Let’s Make an Attractive Garden with These Plants

Let’s Make an Attractive Garden with These Plants

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Published by TOP4 Team

Plants can often be at their most useful and attractive when grouped together; you can form them into virtually any shapes or patterns you like. With careful plant selection, you can have masses of different flowers out at the same time, or a continuous succession of blooms over the year.

Annual flowers will give you months of colour, but when the flowers have faded the plants will have to be pulled out and replaced.

Perennials can likewise flower for months and, where the climate suits them, don’t need to be replaced. They usually die back to the ground for a time each year (commonly in winter, but some species are summer dormant) before a new growth cycle commences. Cool-climate perennials are usually grown as annuals where winters are mild.

Small shrubs are the easiest plants to care for, and the most permanent for a flower garden. They usually need only an annual pruning to remain compact and floriferous, though some, such as daisy bushes, are the best started anew every three or four years.

Always try to create pleasing colour combinations and remember that large drifts of individual colours generally look better than lots of different colours in small areas.

The following lists are choices of plants that would make a good combination to each other:

Californian poppy
English daisy (Bellis)

African lily (Agapanthus)
Fleabane (Erigeron)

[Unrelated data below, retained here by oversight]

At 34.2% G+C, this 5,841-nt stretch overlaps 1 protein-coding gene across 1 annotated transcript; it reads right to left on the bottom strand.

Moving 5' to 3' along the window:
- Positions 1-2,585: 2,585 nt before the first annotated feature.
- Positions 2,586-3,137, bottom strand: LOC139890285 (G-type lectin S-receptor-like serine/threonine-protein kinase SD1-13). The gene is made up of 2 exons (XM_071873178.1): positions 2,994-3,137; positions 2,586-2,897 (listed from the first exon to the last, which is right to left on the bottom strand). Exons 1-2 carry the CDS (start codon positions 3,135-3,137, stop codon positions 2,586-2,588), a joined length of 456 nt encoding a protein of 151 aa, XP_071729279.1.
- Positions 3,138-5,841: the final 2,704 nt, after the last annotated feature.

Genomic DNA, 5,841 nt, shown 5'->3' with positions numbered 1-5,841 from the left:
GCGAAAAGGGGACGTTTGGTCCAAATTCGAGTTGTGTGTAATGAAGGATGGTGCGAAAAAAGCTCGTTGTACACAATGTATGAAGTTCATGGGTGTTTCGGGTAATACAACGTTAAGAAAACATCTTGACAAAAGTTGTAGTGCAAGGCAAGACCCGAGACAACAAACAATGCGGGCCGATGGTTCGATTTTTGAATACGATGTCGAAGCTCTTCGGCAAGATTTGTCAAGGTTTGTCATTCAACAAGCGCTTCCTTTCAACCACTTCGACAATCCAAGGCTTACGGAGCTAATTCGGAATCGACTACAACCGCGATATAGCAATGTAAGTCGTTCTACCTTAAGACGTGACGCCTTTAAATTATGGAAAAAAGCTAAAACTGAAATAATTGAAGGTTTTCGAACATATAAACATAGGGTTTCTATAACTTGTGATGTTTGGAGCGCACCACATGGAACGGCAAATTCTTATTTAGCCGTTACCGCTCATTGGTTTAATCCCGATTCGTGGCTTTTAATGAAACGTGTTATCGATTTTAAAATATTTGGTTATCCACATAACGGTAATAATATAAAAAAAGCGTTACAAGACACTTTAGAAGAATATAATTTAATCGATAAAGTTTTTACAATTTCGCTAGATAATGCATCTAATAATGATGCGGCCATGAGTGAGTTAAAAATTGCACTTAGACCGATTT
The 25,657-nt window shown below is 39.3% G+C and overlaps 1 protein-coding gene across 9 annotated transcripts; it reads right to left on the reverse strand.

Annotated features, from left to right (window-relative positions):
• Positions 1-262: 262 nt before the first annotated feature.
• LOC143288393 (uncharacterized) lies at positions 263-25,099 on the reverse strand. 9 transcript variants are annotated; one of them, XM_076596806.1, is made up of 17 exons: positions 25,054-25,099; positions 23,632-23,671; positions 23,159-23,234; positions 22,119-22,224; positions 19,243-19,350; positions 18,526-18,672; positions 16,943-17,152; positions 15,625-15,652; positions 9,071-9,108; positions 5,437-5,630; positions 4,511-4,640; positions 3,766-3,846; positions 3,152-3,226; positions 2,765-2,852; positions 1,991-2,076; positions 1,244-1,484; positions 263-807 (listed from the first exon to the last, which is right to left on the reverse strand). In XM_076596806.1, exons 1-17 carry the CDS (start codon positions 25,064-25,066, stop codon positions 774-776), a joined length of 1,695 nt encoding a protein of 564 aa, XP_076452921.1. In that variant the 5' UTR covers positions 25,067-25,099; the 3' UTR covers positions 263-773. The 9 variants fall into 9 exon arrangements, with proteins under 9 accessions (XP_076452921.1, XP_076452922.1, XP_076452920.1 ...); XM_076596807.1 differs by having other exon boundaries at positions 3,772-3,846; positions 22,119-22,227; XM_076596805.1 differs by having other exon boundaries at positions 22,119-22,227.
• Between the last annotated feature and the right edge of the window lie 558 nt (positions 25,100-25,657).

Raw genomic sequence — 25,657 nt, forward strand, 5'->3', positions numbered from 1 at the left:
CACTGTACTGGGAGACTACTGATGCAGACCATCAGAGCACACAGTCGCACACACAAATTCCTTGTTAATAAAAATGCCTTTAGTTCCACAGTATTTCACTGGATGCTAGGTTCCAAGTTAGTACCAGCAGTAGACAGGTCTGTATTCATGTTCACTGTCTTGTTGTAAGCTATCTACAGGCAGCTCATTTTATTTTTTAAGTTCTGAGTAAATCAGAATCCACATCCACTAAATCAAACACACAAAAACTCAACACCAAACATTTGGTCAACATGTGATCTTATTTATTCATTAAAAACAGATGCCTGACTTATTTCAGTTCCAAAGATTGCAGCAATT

Golden marguerite (Anthemis)
Goldenrid (Solidago)
Kangaroo paw
Snow-in-summer (Cerastium)
Yarrow (Achillea)

Small Shrubs
Browallia (Steptosolen)
Choisya ternata
Diosma (Coleonema pulcbrum)
Euryops Pectinatus
Grevillea ‘Robyn Gordon’

Plants for pool surrounds
The most important consideration for plants around pools is that the root system is not extensive or invasive. Many pool owners prefer to plant deciduous trees as they only ahbe to deal with leaves for about four werks each year as opposed to the regular leaf-shedding habits of evergreens.

Plants for seaside gardens
These are salt and wind resistant plants that can stand up to very harsh conditions. They are suitable for planting as a natural protective barrier for less-tolerant plants.

Creepers and groundcovers: Coastal Jack bean (Canavalia maritima); Coastal noonflower (Carpobrotus glaucescens); Coast fescue (Festuca littoralis); Snake vine (Hibbertia scandens); Creeping boobialla (Myoporum parvifolium); Dune fanflower (Scaevola calendulacea); Goat foot convolvous (Ipomoea pes-caprae); Hairy spinifex (Spinifex hirsutus).

Shurbs and tress: Western coastal wattle (Acacia cyclops); Coastal wattle (A. sophorae); Dropping she-oak (Akkicasuarina verticillata); Sea box (Alyxia buxifolia); Norfolk Island pine (Araucaria heterophylla); Health banksia (Banksia ericifolia); Coast banksia (B. integrifolia); Cushion bush (Calocephalus brownii); Horsetail she-oak (Casuarina equisetifolia); White correa (Correa alba); Cottonwood (Hibiscus tiliaceus); Norfolk island hibiscus (Lagunaria patersonia); Coast tea-tree (Leptospermum laevigatum); Bracelet honey myrtle (Melaleuca armillaris); Cape wattle (Paraserianthes lophantha)


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